Explore the Civil Rights Movement in Atlanta
"I AM A MAN!"
As recently as 1960, segregation in Atlanta was firmly established and backed by state law, as it was elsewhere in the South. But even prior to the Civil Rights Movement, the city had shown more of a progressive attitude than others in the region. Small steps like the appointment of various black officials and the 1959 desegregation of public transport were already inching Atlanta towards change, and by the early 1960s the city had become a catalyst for the struggle that was to follow.
Activists based themselves in the city’s Sweet Auburn neighbourhood, just to the east of Downtown Atlanta. Birthplace of Dr. Martin Luther King, Jr., it remains the best place in America to connect with his legacy and begin an exploration of the city’s remarkable civil rights journey. We take a look at how the story is documented at five of the most important historic sites and attractions across town, including the Center for Civil and Human Rights which opened in 2014.
King Birth Home
Located at 501 Auburn Avenue, the King Birth Home is just one of a number of buildings that make up the Martin Luther King, Jr. National Historic Site, run by the National Parks Service. Dr. King was born here on 15 January, 1929 and lived in the house with his siblings, Baptist minister father and music teacher mother until he was 12. By all accounts it was an ordinary childhood – he sang in the church choir, preferred football and baseball to learning the piano and wanted to be a fireman when he grew up – but the ranger-led tour gives a deeper insight into the familial and external influences that shaped him into one of the country’s greatest ever leaders. Rooms on display include the parlor, children’s play area, dining room – where the family regularly debated world events over meals – and King’s parents’ bedroom, where he, his brother and sister were born.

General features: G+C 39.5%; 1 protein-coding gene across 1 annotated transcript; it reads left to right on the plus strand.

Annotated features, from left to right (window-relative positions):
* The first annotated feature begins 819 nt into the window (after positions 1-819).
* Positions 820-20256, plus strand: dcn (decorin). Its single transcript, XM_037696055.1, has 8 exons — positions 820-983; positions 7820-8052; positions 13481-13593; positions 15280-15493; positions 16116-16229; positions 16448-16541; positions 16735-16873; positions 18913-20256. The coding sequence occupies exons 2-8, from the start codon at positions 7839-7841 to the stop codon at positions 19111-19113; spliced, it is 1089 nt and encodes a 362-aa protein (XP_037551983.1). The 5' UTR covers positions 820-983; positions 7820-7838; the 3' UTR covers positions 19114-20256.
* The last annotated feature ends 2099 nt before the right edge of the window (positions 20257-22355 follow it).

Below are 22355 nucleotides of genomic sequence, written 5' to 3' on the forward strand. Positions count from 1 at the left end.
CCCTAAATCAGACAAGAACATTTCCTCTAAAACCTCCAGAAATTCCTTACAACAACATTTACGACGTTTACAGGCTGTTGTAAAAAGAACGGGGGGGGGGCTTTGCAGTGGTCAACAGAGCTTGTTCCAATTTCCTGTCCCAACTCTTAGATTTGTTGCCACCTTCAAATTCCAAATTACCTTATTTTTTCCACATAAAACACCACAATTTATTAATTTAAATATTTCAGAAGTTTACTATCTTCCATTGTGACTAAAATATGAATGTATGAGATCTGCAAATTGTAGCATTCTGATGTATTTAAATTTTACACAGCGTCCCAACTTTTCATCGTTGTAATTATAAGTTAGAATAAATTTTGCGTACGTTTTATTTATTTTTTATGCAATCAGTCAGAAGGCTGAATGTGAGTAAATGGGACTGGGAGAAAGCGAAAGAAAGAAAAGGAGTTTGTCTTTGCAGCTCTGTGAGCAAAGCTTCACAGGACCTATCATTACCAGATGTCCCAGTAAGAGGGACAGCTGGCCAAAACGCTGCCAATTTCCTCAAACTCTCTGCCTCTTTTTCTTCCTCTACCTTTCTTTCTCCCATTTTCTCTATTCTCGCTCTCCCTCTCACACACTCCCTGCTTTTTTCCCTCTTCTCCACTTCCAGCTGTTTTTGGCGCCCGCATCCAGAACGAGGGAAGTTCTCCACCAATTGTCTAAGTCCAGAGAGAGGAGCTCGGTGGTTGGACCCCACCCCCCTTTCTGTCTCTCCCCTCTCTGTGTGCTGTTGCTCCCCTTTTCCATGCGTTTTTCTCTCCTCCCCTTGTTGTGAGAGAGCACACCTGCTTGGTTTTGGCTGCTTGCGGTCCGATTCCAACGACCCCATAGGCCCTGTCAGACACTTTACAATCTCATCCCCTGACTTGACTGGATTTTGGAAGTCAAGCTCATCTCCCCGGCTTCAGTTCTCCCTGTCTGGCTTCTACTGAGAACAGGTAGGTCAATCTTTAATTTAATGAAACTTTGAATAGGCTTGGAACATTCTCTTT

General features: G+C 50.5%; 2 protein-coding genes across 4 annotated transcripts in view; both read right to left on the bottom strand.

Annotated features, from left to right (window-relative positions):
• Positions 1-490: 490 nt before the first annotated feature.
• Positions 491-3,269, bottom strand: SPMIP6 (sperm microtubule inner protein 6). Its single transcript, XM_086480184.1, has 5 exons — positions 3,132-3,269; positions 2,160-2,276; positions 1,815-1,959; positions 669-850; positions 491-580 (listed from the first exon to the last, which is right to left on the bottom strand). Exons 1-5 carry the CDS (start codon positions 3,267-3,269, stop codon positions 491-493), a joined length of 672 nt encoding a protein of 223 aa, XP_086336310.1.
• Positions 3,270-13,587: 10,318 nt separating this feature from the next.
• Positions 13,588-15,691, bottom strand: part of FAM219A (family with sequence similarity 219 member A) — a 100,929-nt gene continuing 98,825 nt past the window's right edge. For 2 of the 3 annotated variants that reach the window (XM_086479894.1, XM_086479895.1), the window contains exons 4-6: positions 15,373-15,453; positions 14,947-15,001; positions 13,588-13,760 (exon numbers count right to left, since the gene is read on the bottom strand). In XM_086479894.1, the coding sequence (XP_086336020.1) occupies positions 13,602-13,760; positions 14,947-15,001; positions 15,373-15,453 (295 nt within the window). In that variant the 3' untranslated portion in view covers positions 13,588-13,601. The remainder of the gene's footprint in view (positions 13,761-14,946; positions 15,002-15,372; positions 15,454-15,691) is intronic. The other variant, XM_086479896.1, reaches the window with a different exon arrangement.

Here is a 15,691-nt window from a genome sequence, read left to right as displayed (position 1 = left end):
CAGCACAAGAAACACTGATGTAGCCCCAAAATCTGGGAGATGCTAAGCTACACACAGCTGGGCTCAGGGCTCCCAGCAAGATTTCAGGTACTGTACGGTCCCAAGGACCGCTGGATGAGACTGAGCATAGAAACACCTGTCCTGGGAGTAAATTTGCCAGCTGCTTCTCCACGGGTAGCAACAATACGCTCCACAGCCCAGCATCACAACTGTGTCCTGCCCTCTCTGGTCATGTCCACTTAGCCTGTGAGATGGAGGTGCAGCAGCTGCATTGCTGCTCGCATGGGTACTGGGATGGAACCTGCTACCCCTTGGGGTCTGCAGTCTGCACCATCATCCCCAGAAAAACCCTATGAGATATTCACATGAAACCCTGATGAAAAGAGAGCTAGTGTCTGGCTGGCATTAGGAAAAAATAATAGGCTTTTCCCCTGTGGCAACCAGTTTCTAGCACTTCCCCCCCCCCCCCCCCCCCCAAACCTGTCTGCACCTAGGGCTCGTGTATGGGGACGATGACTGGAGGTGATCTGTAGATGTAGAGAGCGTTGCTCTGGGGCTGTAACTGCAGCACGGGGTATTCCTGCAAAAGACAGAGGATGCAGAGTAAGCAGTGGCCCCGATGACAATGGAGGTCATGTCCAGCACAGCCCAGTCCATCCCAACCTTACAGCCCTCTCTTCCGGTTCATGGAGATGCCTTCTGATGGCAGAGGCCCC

Tours of the home are free, last approximately 30 minutes and are filled on a first-come, first-served basis on the day. They run several times daily, between 10am-4pm but are often over-subscribed so arrive as early as possible: Sundays and early weekdays offer the best chance.
Ebenezer Baptist Church
Also part of the National Historic Site, this Gothic-Revival style building became known as the spiritual base of the Civil Rights Movement in the 1960s. Along with his father, who preached here for four decades, Martin Luther King, Jr. served as co-pastor until his death in 1968, working for voting and other rights and providing spiritual guidance to the African American congregation. For its role as an activist hub and as the site of King’s baptism and funeral, it’s an exceptionally meaningful symbol of civil rights in Atlanta.
In 2001 the church was significantly restored, including the preservation of stained glass windows, furniture, the balcony and a pipe organ. Today, the congregation has moved into a building across the street but members conduct tours of Ebenezer daily (9am-4pm Mon to Fri, 9am-2pm Sat, 2-4pm Sun).
Mural at the Visitor Center at the Martin Luther King, Jr. National Historic Site © Ryan Quick / Flickr Creative Commons CC by 2.0
Center for Civil and Human Rights
Opened in June 2014, the Center for Civil and Human Rights is one of Atlanta’s more recent attractions. This inspiring facility connects the American Civil Rights Movement to present-day global human rights issues, and confronts the past, present and future of both via exhibits that bring visitors right into the subject matter. Visit the Freedom Riders wall to pay homage to activists arrested during the movement, learn about global dictators while standing next to their (surprisingly short) life-size images, read the original writings of Martin Luther King, Jr. in the “Voices of the Voiceless” exhibit, or experience what it was like to be the target of unprovoked abuse at the replica lunch counter. Other highlights include an oral history booth where visitors can tell their own civil rights story, and a striking water sculpture at the side of the building featuring two 30 foot glass panels.
The Center is located in Downtown Atlanta between the Georgia Aquarium and the World of Coca-Cola at Pemberton Place. Open Monday to Saturday, 10am-5pm, Sundays 12pm-5pm. Entrance is US$19.99 for adults, US$15.99 for children.